Three weeks after perihelion the polarization close to the photocenter is about 6%. The polarization in the features is (4-6)% for a surrounding polarization of (2-3)%. The features are mainly found in the south and sunward directions but also tailward. Figure 5 presents the polarization map for 18 and 19 March observations. A median filter was applied to the images. The higher polarization regions are correlated to the features observed on the rotational gradient intensity images (Fig. 2). The main features have the same orientation on the two dates, but they seem to be more extended on March 19.

The angle $\theta$0 between the polarization vector and the fast axis of filter 0 at each observational period is quasi-uniform on the whole field, without any measurable deviation and equal to (122 $\pm$ 15)$^{\circ }$ in December, (159 $\pm$ 10)$^{\circ }$ in March, and (77 $\pm$ 15)$^{\circ }$ in May. The angles $\theta-\theta$0 between the polarization vector and the solar direction are equal to (95 $\pm$ 15)$^{\circ }$, (91 $\pm$ 10)$^{\circ }$ and (77 $\pm$ 20)$^{\circ }$. As expected, the results lead to a polarization vector perpendicular to the solar direction.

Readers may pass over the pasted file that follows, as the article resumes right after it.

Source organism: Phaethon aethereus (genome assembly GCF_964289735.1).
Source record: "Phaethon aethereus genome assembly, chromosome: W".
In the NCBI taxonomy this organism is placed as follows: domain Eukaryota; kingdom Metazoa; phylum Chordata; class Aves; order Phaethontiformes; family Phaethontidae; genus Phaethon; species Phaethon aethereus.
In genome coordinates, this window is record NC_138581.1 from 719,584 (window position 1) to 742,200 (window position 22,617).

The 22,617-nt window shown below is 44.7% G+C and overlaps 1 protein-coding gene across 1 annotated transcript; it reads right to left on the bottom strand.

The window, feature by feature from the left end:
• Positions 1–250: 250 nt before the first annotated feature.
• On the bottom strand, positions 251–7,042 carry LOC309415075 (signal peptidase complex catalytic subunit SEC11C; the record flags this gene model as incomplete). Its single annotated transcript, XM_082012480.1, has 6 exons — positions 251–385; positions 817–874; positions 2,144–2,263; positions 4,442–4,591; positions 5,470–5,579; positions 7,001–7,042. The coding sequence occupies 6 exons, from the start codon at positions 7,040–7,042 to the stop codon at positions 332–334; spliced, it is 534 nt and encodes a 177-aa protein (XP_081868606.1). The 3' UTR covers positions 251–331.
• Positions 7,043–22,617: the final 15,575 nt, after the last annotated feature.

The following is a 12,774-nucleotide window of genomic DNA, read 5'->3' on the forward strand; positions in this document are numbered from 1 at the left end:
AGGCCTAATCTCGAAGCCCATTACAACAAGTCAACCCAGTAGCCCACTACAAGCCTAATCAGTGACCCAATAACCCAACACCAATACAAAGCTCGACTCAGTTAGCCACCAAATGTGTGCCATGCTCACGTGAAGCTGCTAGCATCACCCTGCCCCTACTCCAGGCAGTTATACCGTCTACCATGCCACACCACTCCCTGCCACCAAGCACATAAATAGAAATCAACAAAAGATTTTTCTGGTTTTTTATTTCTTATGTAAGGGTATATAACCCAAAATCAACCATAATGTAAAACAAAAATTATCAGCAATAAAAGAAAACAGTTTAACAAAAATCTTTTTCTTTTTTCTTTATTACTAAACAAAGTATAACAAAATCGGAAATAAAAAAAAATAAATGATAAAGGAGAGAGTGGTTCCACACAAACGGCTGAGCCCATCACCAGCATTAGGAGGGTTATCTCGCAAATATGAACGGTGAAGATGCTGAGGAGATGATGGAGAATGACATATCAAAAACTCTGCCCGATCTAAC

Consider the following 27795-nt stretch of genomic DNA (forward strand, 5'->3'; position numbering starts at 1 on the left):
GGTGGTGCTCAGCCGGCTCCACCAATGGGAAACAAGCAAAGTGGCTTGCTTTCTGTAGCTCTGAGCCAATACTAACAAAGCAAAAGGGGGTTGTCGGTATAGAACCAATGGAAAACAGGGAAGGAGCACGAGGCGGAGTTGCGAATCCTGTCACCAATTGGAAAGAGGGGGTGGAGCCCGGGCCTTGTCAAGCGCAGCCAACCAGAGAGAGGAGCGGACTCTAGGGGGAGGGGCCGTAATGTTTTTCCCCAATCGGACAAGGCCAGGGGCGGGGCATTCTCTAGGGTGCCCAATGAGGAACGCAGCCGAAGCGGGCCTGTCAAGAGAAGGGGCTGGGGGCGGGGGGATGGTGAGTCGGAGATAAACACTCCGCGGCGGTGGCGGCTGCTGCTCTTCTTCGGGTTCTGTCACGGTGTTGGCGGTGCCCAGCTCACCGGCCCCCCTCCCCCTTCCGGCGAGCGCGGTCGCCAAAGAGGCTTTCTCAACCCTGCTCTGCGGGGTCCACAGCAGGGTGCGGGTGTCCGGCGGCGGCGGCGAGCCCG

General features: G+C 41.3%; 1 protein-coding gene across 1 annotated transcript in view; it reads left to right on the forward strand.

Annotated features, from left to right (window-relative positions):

The polarization maps are different in March as compared to December, indicating dust with physical properties closer to those usually observed for active comets.

4 Discussion

4.1 Comparison between the different periods of observation

The different changes in morphology may stem from changes in the orientation of the rotational axis of the nucleus as compared to the Sun position (seasonal effects). Before perihelion (about 2 months), the sunward feature may correspond to a rotating jet ejecting material in a cone with its side-end on the northeast direction. It might also come from dust slowly pushed back in the tail direction. The absence of change in polarization indicates that, on average, the physical properties of the particles remain similar inside the whole coma. The significant decrease in the slope of the intensity around the photocenter may be due to large particles mainly concentrated at short distances to the nucleus and not too sensitive to the solar radiation pressure.

After perihelion (about 3 weeks), the sunward structure may correspond to an antitail (perspective view, see e.g. Agarwal et al. 2007b). Nevertheless, the polarization variations inside the coma indicate that particles ejected in the southeast direction in a large fan present different physical properties, the antitail consisting mainly of large, previously ejected particles. A part of the dust seems to be sensitive to the solar radiation pressure; it can be made of smaller grains (submicron or micron-sized) eventually in fluffy aggregates with a higher velocity than the large more compact particles (larger than hundreds of micrometers). From March 18 to March 19, the structures seem to extend mainly to the south (Fig. 5).